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Kansas May Be Leading the Way Back to the Future

An article by Peter Hancock in last weeks Lawrence Journal World described Mercury 7, an initiative launched by Kansas Education Commissioner Randy Watson that could change the factory paradigm in that state for once and for all. As Mr. Hancock reported, the project emerged from a listening tour Mr. Watson conducted two years ago… a tour that actually lived up to its name!

Watson said the project grew out of a statewide listening tour that officials from the State Department of Education and members of the Kansas State Board of Education conducted in 2015. They met with community leaders, business leaders and parents in communities across the state, asking them what they expected from their local schools.

What they heard, Watson has said repeatedly since then, was surprising to many. While people said academic achievement was important, it often was not the most important thing people wanted from their schools. People also said they wanted schools to teach character development, citizenship and work ethics.

And perhaps most importantly, Watson has said, people said they wanted schools to provide individualized education, focusing on the unique needs of each student.

And what would such a school look like? Something very different from what is in place today, which stems from an era that no longer exists:

(It) will involve tearing apart a structure that has existed for roughly a century or more, since the end of the one-room schoolhouse, in which public education is organized around grade levels that are generally determined by a student’s age.

Children enter kindergarten at age 5 or 6, and then each year progress to the next grade level, resulting in a system in which the content being delivered in a classroom is determined by a child’s age and grade level, and not necessarily his or her interest or readiness.

“It has worked for a long time, but it was predicated on two concepts,” Watson said. The first of those, he said, “is that most workers were either going to be on a farm or they were going to go to assembly line work. Employers in Kansas and across the nation are saying that’s not what work looks like today. We need different workers, we need higher skill workers. We don’t need low skilled workers.”

“It was also predicated on a home life that had very supportive parents that could see delayed gratification – you study this thing now, you don’t know if that makes any sense, but later on you’ll use it,” Watson continued. “And we had a more homogeneous clientele. So when you looked at a third grade, the (achievement) gap – there was a gap, but it wasn’t that wide. Now it’s pretty wide.”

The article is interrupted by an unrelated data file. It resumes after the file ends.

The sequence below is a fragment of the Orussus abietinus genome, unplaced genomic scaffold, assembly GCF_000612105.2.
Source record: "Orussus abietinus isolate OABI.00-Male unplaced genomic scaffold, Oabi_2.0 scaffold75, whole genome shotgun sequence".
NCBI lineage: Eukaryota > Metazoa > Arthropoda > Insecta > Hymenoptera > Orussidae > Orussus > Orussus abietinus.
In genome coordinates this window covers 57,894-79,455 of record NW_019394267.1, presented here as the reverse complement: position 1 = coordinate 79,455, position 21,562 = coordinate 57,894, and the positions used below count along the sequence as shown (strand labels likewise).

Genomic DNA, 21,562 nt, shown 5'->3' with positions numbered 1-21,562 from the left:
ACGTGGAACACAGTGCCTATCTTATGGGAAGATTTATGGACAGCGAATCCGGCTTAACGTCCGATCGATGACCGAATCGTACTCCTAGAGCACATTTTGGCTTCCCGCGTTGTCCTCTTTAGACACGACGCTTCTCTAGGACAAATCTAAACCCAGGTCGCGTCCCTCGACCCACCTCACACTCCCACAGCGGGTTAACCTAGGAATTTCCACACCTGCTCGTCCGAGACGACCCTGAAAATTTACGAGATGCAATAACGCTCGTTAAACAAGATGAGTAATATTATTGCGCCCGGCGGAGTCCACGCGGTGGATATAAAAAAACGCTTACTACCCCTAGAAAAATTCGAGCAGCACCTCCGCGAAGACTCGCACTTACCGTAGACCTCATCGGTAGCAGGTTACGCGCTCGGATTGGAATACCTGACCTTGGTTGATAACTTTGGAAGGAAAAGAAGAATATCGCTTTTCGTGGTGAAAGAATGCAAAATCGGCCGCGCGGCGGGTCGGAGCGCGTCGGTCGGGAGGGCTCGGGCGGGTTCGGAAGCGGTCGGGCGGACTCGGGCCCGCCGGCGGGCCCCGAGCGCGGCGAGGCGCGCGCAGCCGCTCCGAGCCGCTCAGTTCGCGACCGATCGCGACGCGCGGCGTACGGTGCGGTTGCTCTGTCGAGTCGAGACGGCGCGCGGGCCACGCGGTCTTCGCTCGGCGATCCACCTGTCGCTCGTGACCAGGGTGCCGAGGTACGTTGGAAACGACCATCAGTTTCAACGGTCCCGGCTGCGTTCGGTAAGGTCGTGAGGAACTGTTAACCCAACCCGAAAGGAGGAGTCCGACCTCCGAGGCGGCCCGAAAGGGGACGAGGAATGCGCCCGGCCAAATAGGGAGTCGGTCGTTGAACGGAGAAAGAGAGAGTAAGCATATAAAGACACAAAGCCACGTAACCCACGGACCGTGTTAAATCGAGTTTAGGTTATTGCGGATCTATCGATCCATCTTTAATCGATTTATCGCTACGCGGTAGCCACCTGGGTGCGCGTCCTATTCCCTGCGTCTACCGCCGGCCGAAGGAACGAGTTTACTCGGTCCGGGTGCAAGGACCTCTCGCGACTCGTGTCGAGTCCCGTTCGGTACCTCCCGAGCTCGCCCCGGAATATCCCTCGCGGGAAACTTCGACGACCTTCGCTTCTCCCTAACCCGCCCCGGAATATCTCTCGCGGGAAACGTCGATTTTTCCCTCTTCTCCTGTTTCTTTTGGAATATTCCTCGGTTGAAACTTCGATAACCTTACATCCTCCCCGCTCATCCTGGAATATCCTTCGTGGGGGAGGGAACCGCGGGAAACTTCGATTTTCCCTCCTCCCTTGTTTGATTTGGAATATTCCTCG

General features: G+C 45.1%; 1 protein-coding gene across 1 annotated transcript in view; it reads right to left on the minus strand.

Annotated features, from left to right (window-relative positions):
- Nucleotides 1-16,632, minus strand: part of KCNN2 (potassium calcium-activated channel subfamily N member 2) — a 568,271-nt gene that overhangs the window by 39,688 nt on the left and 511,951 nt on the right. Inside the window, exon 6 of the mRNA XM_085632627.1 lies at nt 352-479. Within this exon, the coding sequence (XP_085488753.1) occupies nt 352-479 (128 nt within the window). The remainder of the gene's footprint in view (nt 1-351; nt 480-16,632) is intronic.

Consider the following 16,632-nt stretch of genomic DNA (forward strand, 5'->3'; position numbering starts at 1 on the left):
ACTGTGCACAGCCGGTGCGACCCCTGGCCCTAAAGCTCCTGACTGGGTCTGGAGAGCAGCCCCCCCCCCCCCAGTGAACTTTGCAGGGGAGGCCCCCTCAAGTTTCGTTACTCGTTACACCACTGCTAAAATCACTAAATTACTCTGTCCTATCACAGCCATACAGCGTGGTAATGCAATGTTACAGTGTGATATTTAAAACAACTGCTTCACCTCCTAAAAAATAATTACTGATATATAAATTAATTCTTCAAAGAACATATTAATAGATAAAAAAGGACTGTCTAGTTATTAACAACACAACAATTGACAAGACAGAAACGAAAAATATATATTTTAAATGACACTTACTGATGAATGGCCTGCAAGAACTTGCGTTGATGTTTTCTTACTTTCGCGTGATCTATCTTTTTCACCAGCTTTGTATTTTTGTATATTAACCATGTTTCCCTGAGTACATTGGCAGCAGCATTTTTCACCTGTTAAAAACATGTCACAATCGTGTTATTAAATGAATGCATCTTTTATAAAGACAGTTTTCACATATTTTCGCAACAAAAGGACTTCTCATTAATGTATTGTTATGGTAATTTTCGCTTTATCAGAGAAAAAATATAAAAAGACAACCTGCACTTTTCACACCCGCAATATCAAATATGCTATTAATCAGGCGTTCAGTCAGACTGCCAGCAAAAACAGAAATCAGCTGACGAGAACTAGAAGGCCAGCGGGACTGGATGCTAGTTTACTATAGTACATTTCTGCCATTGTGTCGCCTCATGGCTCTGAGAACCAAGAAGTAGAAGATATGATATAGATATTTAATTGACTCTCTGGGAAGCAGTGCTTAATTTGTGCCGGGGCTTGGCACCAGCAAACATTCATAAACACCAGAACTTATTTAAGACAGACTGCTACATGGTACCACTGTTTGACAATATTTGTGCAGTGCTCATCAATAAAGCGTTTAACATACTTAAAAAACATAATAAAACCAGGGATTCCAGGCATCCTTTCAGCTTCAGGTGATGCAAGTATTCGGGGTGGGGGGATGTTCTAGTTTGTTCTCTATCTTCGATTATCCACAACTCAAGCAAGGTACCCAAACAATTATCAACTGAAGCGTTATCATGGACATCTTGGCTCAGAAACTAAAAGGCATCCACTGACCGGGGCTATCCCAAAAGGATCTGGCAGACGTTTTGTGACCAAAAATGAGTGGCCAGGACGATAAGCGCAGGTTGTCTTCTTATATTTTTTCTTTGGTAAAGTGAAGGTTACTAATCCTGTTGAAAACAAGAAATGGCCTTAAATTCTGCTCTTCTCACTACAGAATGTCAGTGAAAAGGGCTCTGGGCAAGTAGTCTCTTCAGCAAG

To introduce this new concept for grouping students in affinity groups based on interest and academic development Mr. Watson is launching Mercury 7, which Mr. Hancock describes as follows:

Earlier this year, the agency put out a request, soliciting school districts that would volunteer to be part of a pilot project to turn that 100-year-old education system upside down and completely redesign it. Those that volunteered had to commit overhauling one elementary school and a middle school and high school to create a system in which a child could proceed from kindergarten through graduation in a completely different, more individualized kind of environment… Those seven are expected to have their new, individualized structures in place by August 2018.

And Mr. Hancock also flags the daunting challenge these districts will face:

An overhaul on the scale contemplated by the state is fraught with risks. One is the risk of alienating patrons of the district by launching a new kind of school system that parents and taxpayers in the district find foreign and unfamiliar. But Watson said the agency has done everything it can to mitigate that risk.

“Those districts are in a constant loop with their parents and their broader community,” he said of the Mercury Seven. “So there should be no surprise when we get to August that their parents haven’t said yes, we approve of what’s going to occur. Now, will there be someone who wasn’t paying attention? Maybe. But it’s a deep involvement of parents in the community.”

Based on the experience my colleagues and I have had introducing competency based report cards instead of the traditional A-F rating system, a concept that underpins the kind of overhaul Mr. Watson envisions, I predict there WILL be some surprised parents not only in August of 2018 when the Mercury 7 parents show up for class, but also in October or November when the first report cards are issued and at the end of the school year if standardized test scores are issued.

I wish Mr. Watson and the Mercury 7 teachers and administrators well… and hope that Mr. Watson will be able to bring this change to scale for it is exactly what is needed if we are to change the dominant paradigm that has sorted and selected students based on the rate of learning as opposed to their ability to learn. Kansas’ ideas about taxes were terrible: their ideas about transforming schools are wonderful! Maybe someday all US schools will be like the Mercury 7 schools. Here’s hoping the moonshot works!

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